Vernier Software & Technology

# Solidity

## Introduction

Consider the wind turbines in Figures 1 and 2. What differences do you observe? These two examples are designed for two different purposes. The windmill in Figure 1 is designed to pump water; the turbine in Figure 2 is designed to generate electricity. In addition to variations in the tower design and number of blades, notice that the total surface area of the blades in each turbine is very different.

Solidity, the ratio of the total surface area for all blades to the total swept area, is calculated using the equation

$\text{solidity} = na/A$

where n is the number of blades, a is the area of a single blade, and A is the swept area of the turbine.

Turbines with a high solidity (e.g., greater than 0.80), rotate at a low speed, while turbines with a low solidity (e.g., 0.10), rotate at a higher speed.

Blade pitch dramatically affects the torque, speed, and the amount of drag experienced by the blades of the rotor. It also affects the solidity of the turbine. Blades with a shallow pitch (10–30°) have less drag, and provide greater solidity by presenting more of their surface to the wind. However, they can’t provide as much torque (turning force) to the generator. A greater pitch (30–60°) has less solidity and more drag, but can provide more torque to the generator.

In this experiment, you will calculate the planform area, the area the blade projects onto the plane of rotation, using the area of the blade and its pitch. You will use the total planform area (for all blades) to calculate the solidity of the wind turbine. You will then investigate how the turbine solidity affects electrical power output.

## Objectives

• Measure the total blade planform area.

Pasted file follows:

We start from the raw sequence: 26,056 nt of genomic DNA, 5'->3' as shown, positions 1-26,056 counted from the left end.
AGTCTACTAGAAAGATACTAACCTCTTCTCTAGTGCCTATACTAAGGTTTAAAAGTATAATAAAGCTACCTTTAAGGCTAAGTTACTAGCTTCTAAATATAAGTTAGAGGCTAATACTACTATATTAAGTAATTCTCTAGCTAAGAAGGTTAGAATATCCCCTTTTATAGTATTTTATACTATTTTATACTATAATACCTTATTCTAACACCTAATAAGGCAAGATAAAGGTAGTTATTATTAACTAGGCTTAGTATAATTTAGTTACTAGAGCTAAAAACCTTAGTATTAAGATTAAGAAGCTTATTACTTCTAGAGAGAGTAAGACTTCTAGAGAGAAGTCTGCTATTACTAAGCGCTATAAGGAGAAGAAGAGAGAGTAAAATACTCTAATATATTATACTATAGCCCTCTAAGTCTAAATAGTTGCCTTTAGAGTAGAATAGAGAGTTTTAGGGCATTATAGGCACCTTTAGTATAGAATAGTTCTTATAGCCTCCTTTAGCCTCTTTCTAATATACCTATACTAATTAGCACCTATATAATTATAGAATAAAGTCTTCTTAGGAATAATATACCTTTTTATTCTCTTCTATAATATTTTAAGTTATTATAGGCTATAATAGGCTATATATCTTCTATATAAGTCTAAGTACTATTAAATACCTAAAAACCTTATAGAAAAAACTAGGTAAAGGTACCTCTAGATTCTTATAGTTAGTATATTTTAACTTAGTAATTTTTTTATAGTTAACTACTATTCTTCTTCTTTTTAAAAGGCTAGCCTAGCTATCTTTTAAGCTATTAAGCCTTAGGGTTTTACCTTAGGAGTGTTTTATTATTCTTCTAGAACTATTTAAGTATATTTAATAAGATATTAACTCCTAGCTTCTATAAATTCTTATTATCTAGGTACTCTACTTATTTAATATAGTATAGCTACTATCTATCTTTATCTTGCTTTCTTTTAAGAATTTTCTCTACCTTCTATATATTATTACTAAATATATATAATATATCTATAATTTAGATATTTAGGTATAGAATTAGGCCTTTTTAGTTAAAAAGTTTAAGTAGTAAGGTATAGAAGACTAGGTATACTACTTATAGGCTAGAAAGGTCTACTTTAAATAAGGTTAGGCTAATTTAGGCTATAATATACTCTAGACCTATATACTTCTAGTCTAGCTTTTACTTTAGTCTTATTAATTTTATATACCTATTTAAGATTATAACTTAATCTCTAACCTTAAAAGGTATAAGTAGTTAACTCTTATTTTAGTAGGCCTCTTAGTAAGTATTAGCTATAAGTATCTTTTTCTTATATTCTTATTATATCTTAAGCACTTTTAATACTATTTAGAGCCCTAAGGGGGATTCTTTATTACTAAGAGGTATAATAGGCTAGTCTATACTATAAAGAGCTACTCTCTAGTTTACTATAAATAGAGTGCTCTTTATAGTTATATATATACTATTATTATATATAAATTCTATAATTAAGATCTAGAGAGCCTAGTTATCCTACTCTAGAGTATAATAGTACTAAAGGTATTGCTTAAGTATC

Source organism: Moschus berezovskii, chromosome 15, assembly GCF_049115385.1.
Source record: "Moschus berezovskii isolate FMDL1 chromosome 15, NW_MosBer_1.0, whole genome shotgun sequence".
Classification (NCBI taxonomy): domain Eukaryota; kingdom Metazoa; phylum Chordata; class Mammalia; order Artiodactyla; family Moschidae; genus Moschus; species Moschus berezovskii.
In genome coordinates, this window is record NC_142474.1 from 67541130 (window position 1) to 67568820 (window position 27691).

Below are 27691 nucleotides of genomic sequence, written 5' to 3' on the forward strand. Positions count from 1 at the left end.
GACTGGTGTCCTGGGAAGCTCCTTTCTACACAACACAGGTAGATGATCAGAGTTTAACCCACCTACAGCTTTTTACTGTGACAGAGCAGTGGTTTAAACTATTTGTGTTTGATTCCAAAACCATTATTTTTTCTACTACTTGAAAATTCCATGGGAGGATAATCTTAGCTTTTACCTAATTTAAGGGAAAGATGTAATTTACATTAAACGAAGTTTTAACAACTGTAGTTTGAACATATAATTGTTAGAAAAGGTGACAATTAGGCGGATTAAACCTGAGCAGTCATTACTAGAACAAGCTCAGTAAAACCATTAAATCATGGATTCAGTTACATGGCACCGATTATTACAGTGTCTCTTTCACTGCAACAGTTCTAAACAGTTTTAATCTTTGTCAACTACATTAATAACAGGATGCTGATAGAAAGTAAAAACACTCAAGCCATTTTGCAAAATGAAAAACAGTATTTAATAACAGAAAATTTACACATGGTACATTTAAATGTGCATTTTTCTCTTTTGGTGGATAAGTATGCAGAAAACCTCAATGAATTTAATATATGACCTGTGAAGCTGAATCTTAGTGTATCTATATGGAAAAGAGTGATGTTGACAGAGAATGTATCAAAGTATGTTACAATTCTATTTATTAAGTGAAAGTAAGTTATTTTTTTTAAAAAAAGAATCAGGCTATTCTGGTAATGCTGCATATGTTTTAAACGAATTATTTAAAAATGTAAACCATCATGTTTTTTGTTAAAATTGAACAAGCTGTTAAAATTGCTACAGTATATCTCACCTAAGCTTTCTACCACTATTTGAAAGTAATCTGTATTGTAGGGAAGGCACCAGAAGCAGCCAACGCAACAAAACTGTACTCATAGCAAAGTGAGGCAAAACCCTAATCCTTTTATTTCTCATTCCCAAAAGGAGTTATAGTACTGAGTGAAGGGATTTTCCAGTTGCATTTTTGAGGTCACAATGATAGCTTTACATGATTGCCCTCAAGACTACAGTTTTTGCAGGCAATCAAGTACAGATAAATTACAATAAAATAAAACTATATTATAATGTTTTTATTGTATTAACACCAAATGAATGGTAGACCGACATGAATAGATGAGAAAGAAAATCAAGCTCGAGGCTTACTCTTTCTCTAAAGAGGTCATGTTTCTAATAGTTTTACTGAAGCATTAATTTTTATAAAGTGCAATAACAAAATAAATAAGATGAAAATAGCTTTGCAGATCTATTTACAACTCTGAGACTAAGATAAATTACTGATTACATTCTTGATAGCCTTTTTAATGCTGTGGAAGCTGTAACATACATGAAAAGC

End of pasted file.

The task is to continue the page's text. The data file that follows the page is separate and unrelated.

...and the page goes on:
• Calculate the total area swept by a wind turbine blade.
• Calculate solidity of a wind turbine.
• Investigate the relationship between power output and solidity.

## Sensors and Equipment

This experiment features the following Vernier sensors and equipment.

### Option 2

You may also need an interface and software for data collection. What do I need for data collection?

## Renewable Energy with Vernier

See other experiments from the lab book.

 1 Renewable Energy: Why is it So Important? 2 What is Energy? 3 Project: Energy Audit 4 Voltage and Circuits 5 Current and Resistors 6 Mechanical Power 7 Generators 8 Exploring Wind Turbines 9 Effect of Load on Wind Turbine Output 10 Blade Variables and Power Output 11 Solidity 12 Turbine Efficiency 13 Power Curves 14 Power and Energy 15 Project: Maximum Energy Output 16 Project: Build a Wind Farm 17 Exploring Solar Panels 18A Effect of Load on Solar Panel Output 18B Fill Factor and IV Curve of a Solar Panel 19 Variables Affecting Solar Panel Output 20 Effect of Temperature on Solar Panel Output 21 Project: Build a Solar Charger 22 Exploring Passive Solar Heating 23 Variables Affecting Passive Solar Heating 24 Exploring Solar Collectors 25 Variables Affecting Solar Collectors 26 Project: Solar Cooker

### Experiment 11 from Renewable Energy with Vernier Lab Book

#### Included in the Lab Book

Vernier lab books include word-processing files of the student instructions, essential teacher information, suggested answers, sample data and graphs, and more.